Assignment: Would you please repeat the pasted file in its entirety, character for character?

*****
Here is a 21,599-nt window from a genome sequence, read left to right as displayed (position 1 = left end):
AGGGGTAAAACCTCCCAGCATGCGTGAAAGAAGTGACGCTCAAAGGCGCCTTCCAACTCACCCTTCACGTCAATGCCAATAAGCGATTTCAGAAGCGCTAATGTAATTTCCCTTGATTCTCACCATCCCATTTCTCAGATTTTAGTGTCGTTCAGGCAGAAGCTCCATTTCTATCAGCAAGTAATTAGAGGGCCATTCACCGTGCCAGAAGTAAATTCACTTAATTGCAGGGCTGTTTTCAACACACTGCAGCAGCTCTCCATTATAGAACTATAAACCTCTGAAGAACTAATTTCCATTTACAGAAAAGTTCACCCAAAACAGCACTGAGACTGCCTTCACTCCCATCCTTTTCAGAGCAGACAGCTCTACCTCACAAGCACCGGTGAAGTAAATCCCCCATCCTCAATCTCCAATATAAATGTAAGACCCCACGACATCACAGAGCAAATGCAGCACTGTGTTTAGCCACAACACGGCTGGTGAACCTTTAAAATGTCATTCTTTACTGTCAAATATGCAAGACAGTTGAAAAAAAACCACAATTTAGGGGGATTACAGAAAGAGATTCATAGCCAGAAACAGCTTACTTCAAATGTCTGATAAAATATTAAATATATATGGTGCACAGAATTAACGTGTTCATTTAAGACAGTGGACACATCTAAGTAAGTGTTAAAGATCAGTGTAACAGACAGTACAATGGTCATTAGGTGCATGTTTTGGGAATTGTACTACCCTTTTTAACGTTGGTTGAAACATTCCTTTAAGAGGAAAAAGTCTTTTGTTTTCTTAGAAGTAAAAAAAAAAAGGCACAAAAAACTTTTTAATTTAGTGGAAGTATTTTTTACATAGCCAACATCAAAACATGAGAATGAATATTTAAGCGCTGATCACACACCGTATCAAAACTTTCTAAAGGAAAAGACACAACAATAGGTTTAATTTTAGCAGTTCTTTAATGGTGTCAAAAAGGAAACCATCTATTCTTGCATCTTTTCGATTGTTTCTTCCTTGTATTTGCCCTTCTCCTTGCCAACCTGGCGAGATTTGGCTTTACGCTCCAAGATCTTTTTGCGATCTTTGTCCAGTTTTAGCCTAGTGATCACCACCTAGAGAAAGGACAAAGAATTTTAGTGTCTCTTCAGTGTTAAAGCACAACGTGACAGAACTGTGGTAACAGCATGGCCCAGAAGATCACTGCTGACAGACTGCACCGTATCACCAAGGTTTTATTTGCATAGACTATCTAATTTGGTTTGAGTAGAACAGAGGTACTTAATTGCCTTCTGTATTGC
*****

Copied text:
Here is a 21,599-nt window from a genome sequence, read left to right as displayed (position 1 = left end):
AGGGGTAAAACCTCCCAGCATGCGTGAAAGAAGTGACGCTCAAAGGCGCCTTCCAACTCACCCTTCACGTCAATGCCAATAAGCGATTTCAGAAGCGCTAATGTAATTTCCCTTGATTCTCACCATCCCATTTCTCAGATTTTAGTGTCGTTCAGGCAGAAGCTCCATTTCTATCAGCAAGTAATTAGAGGGCCATTCACCGTGCCAGAAGTAAATTCACTTAATTGCAGGGCTGTTTTCAACACACTGCAGCAGCTCTCCATTATAGAACTATAAACCTCTGAAGAACTAATTTCCATTTACAGAAAAGTTCACCCAAAACAGCACTGAGACTGCCTTCACTCCCATCCTTTTCAGAGCAGACAGCTCTACCTCACAAGCACCGGTGAAGTAAATCCCCCATCCTCAATCTCCAATATAAATGTAAGACCCCACGACATCACAGAGCAAATGCAGCACTGTGTTTAGCCACAACACGGCTGGTGAACCTTTAAAATGTCATTCTTTACTGTCAAATATGCAAGACAGTTGAAAAAAAACCACAATTTAGGGGGATTACAGAAAGAGATTCATAGCCAGAAACAGCTTACTTCAAATGTCTGATAAAATATTAAATATATATGGTGCACAGAATTAACGTGTTCATTTAAGACAGTGGACACATCTAAGTAAGTGTTAAAGATCAGTGTAACAGACAGTACAATGGTCATTAGGTGCATGTTTTGGGAATTGTACTACCCTTTTTAACGTTGGTTGAAACATTCCTTTAAGAGGAAAAAGTCTTTTGTTTTCTTAGAAGTAAAAAAAAAAAGGCACAAAAAACTTTTTAATTTAGTGGAAGTATTTTTTACATAGCCAACATCAAAACATGAGAATGAATATTTAAGCGCTGATCACACACCGTATCAAAACTTTCTAAAGGAAAAGACACAACAATAGGTTTAATTTTAGCAGTTCTTTAATGGTGTCAAAAAGGAAACCATCTATTCTTGCATCTTTTCGATTGTTTCTTCCTTGTATTTGCCCTTCTCCTTGCCAACCTGGCGAGATTTGGCTTTACGCTCCAAGATCTTTTTGCGATCTTTGTCCAGTTTTAGCCTAGTGATCACCACCTAGAGAAAGGACAAAGAATTTTAGTGTCTCTTCAGTGTTAAAGCACAACGTGACAGAACTGTGGTAACAGCATGGCCCAGAAGATCACTGCTGACAGACTGCACCGTATCACCAAGGTTTTATTTGCATAGACTATCTAATTTGGTTTGAGTAGAACAGAGGTACTTAATTGCCTTCTGTATTGC